The podcast that Tom Lambert, President & CEO of the Metropolitan Transit Authority of Harris County, recorded for this blog describes METRO’s new Office of Innovation, which has proved to be a very effective generator of “out of the box” change initiatives. Reporting directly to Tom, the Office isn’t a traditional planning organization. Rather, it fosters, nurtures and pilot tests practical innovation projects in partnership with internal operational units and with external stakeholder organizations. As Tom points out, the success of the office owes much to a highly supportive METRO Board of Directors that accepts that while most initiatives will be mainstreamed, some will not make the cut so will not be continued.
METRO’s Office of Innovation is an excellent example of applying a powerful new tool that Dave Stackrow and I call the “Change Investment Portfolio” process in our forthcoming book, tentatively titled Building a Solid Board-CEO Partnership: a Practical Guidebook for Transit Board Members, CEOs and CEO-Aspirants. The following excerpt from Chapter Six of our book introduces the Change Investment Portfolio process, which we consider the “gold standard” for transit board governing engagement.
There’s good news on the planning front. In recent years a very powerful change-focused planning logic and methodology have been developed and successfully tested in all sectors – for-profit, public and nonprofit. It is popularly called the “Change Investment Portfolio Process” (from this point on, “Portfolio Process”) but you can call it whatever you want; semantics aren’t a passion of ours. In a nutshell, the Portfolio Process, which is run parallel to, and separate from, your authority’s business-as-usual operational planning/budget development process, produces out-of-the-box change in the form of concrete projects that we can call “change initiatives.” These change initiatives are housed in what you might call your authority’s “Change Investment Portfolio,” where they are pilot-tested and eventually mainstreamed into the annual budget and ongoing operations – or occasionally abandoned if they’ve proved unworkable.
Experience has taught us that there are three compelling reasons to make sure your board is intensively engaged early in the Portfolio Process. First, your board members are uniquely qualified to provide critical substantive input early in the change planning process, when your authority is focusing on the big picture (e.g., vision, values, strategic issues). It’s easy to take for granted – and if you’re not careful, fail to fully capitalize on – the tremendous resources board members bring to the change game, such as diverse, in-depth leadership and executive experience, knowledge and expertise in all kinds of fields such as finance and law, status and credibility in the wider world, and connections with key stakeholders, including potential joint-venture partners. Second, no matter how change-savvy your authority’s CEO is, and how enthusiastically and effectively she plays what you might call the “Innovator-in-Chief” role, she can’t possibly get out-of-the box change accomplished without strong and steady board support throughout the Portfolio Process.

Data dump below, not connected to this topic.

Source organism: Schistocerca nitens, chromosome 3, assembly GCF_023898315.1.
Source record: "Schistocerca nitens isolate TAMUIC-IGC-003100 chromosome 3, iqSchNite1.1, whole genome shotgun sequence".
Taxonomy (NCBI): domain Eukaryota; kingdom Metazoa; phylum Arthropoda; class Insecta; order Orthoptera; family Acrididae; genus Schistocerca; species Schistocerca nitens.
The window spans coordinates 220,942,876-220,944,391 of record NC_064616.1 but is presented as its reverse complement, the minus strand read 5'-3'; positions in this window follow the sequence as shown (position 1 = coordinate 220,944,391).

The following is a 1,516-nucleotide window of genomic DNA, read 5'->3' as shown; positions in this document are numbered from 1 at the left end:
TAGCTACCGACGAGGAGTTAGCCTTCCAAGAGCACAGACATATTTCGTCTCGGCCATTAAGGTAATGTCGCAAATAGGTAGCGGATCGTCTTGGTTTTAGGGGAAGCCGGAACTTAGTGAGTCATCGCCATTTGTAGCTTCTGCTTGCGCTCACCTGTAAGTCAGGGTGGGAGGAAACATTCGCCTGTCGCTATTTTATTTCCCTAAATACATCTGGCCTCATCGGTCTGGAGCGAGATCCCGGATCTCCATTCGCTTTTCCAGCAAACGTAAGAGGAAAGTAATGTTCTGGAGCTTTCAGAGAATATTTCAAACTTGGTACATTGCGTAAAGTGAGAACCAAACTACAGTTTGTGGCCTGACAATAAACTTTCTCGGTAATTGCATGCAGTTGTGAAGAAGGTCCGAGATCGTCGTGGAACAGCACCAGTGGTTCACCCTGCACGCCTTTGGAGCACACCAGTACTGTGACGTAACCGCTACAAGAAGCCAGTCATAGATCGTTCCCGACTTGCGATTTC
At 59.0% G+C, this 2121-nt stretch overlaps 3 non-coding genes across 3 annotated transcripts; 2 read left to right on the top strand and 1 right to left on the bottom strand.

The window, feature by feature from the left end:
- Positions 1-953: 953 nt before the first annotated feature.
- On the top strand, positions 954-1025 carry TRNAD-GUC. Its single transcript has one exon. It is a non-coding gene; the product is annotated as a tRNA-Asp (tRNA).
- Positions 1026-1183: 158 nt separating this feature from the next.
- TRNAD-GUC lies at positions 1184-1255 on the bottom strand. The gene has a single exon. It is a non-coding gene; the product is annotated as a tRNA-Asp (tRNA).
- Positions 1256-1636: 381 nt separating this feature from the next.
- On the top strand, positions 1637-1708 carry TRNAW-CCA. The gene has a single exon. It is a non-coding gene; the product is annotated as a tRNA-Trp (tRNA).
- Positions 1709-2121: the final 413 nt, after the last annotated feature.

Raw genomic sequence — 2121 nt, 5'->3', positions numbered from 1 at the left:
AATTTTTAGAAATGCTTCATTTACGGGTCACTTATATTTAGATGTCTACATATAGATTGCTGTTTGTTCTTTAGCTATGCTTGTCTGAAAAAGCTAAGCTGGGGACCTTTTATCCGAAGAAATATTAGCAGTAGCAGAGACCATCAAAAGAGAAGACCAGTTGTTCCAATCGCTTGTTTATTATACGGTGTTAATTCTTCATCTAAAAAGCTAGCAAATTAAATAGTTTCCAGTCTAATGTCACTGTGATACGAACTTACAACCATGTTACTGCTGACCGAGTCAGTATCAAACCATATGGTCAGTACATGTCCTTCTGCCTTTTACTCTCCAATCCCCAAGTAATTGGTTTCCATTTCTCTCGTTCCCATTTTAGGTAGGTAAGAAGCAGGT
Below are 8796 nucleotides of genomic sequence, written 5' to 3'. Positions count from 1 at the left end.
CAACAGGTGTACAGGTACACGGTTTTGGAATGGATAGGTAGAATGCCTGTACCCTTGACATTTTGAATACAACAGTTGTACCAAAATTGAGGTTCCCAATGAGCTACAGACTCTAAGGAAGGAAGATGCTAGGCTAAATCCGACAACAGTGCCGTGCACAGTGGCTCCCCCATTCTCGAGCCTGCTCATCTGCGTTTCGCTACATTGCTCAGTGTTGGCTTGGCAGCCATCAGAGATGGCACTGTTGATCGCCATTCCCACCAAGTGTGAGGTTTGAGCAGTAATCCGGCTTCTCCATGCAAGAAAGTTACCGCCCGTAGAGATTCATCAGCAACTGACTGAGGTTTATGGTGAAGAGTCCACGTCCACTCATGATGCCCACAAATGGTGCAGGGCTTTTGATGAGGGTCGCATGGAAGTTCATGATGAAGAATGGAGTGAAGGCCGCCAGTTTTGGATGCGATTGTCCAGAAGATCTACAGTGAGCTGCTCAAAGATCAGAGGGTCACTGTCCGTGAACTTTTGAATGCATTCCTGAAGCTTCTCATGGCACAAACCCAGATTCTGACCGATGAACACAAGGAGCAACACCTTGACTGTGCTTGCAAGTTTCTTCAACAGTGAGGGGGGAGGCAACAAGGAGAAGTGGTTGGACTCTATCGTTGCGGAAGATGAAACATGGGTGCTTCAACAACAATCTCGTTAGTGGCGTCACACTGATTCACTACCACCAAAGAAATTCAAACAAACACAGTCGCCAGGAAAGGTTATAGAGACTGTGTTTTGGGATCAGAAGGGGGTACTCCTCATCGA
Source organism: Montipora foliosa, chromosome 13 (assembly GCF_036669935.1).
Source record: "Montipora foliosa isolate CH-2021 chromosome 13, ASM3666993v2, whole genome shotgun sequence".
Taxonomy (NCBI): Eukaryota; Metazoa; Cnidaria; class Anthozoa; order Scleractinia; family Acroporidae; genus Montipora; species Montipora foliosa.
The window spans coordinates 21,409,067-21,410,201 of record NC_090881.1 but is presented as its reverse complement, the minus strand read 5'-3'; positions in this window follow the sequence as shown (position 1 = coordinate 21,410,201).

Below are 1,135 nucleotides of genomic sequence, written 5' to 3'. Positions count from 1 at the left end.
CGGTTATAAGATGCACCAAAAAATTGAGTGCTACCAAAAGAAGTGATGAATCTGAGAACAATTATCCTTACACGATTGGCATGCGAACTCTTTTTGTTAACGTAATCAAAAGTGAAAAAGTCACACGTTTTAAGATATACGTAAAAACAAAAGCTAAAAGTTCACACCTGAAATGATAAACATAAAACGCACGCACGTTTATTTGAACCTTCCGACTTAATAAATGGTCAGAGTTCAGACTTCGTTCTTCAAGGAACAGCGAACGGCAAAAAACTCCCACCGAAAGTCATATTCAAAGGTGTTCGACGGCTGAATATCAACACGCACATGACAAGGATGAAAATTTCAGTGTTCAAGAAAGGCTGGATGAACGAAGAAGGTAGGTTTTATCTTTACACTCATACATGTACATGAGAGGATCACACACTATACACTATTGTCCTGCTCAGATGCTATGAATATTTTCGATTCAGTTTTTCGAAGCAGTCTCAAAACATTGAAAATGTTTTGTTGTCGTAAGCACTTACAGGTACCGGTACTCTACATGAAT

Second, formal board review and approval confers indispensable legitimacy to such critical planning outcomes as updated values and vision statements, the issues to be added to the Change Portfolio, and the change initiatives that have been fashioned to address the issues, laying a stronger foundation for accomplishing out-of-the-box change. And virtually 100 percent of boards possess the power of the purse, which means they must formally allocate the dollars required to carry out change initiatives. And finally, it’s a rare Innovator-in-Chief who doesn’t at one time or another in the process need board backing in dealing with staff resistance to change. It’s important to keep in mind that commitment depends more on feelings of ownership than any other factor, and that the single best way to turn a key stakeholder such as your board into an owner is early involvement in shaping whatever it is you want owned. If your organization gets the board involved late in the Portfolio Process, when hands-on input isn’t feasible, then you can’t reasonably expect the board to feel firmly committed to the change initiatives in your authority’s Portfolio.
Third, the Portfolio Process is so high-stakes in the context of our rapidly changing world – indeed, the preeminent key to your authority’s long-term stability and growth – and the work involved in updating your authority’s Portfolio is so complex and challenging, that we think of the Portfolio Process as the “gold standard” for board engagement, as we observed earlier. We’ve found over the years that board members inevitably find dealing with such heady matters as updating values and vision and identifying issues fascinating, energizing, and tremendously satisfying. One of the important outcomes of such involvement at the open end of the “change funnel” is, therefore, a more solid board-CEO working relationship, since productively engaged, satisfied board members inevitably make for better partners. Also keep in mind that the absence of early, meaningful board involvement in the Portfolio Process is a recipe for resentment and even alienation of board members, who cannot help but notice that they’re being consigned to the periphery of an exciting, highly important planning initiative.